With the bird on its back, slit the neck skin to reveal the esophagus, trachea and crop. If the bird has been denied food for 12 hours, the crop will be empty. Cut below the crop and pull it out, along with the esophagus and trachea.

Turn the bird around, and cut a LARGE inverted U around the vent (where the poop comes out). Be very careful not to cut into the vent or the organs behind it. The opening should be large enough for your hand to fit inside and reach up into the rib cage.

Reach inside, keeping your fingernails in contact with the smooth breastbone.

Then curl your fingers and pull out the organs in one smooth motion. Try not to squeeze them, like my neighbor boy is doing in this picture.

The large intestine will still be attached to the vent.

Then carefully cut under and around the vent to release the organs from the body.

All that's left is to cut off the tail and its oil gland. Then chill the body in ice water until it cools to 40 degrees. Dry, and then wrap in plastic, then put in to the refrigerator to age for 1-2 days before cooking or freezing.

Next, I'll demonstrate how to cut up a chicken.

I'll bet you can't wait.


  1. Ok, while that was not what this city girl enjoys seeing on your blog, :), I am so grateful that you showed this to us. Now in the event of a disaster we will know how to kill a chicken. The only problem is that we would need to find a chicken first. :)

  2. Lisa, Thanks for inviting us to learn how to do this and posting it as well. These are skills I hope I never have to use, but at least I know how to, just in case. My kids thought it was cool too. It surely makes me want to not waste any meat, as well as eat it in moderation. You would think it would make us not want to eat meat at all. That is not the case however it did solidify the fact that I NEVER want to eat the gizzard!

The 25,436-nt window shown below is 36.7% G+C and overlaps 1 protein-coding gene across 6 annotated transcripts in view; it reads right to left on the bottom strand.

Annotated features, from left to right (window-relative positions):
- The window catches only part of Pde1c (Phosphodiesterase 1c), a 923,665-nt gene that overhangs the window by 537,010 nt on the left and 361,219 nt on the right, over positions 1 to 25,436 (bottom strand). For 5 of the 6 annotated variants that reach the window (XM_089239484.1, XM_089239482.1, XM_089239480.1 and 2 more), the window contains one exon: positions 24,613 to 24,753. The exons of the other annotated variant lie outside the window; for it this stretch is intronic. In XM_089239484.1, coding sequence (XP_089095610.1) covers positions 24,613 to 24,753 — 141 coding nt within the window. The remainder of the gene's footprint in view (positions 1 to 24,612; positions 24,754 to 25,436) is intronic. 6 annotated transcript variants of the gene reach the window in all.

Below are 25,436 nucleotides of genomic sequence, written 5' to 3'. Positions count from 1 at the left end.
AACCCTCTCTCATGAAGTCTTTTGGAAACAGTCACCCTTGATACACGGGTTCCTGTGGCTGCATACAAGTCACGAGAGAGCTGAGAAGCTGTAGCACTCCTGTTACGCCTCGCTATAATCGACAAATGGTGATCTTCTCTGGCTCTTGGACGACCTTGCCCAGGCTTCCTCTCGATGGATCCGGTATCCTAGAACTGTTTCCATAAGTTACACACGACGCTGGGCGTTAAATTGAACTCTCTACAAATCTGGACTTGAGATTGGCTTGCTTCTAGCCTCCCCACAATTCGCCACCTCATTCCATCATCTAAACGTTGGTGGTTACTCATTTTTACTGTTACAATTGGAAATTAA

3. You are right, I can't wait. Keep the good stuff comeing.

  4. So wait... You just let it bleed to death? That seems cruel and inhumane to me...

  5. christina, the bird would be dead the second the knife cuts the main atery. So chill the chicken just probably felt a small tingle then died

  6. Well, anonymous, that's not correct. Even if you severed the bird's head the brain will continue to function, albeit at a progressively less capable rate, for four minutes after it stops receiving oxygen (from the blood). So, the chicken does have awhile to ponder its situation.

    It is more humane to pierce the chicken's brain first (through the mouth) before cutting the neck to bleed it. The pierce will stop, or at least severely interrupt, the brain's processes so there should be no further awareness of what is happening.

    There is some controversy as to whether piercing the brain first would then cause a nerve reaction that would make the feathers harder to pull later. You generally bleed a chicken first to make it easier to pull the feathers.

    My opinion is to kill the brain first; make it harder for me than for the chicken.



  7. Thanks for this. I didn't take pictures when I had my first chicken killing lesson recently, so this is helpful to job my memory. (It's hard to assist in an execution and take pictures at the same time. I'm not that good at multi-tasking.)

    Being a city boy who's new to the country, it's a strange thing to have eaten chicken all my life, but to have never killed or even plucked one. What a bubble we city folk live in!

  8. Is there something wrong with me that this brings back such fond memories?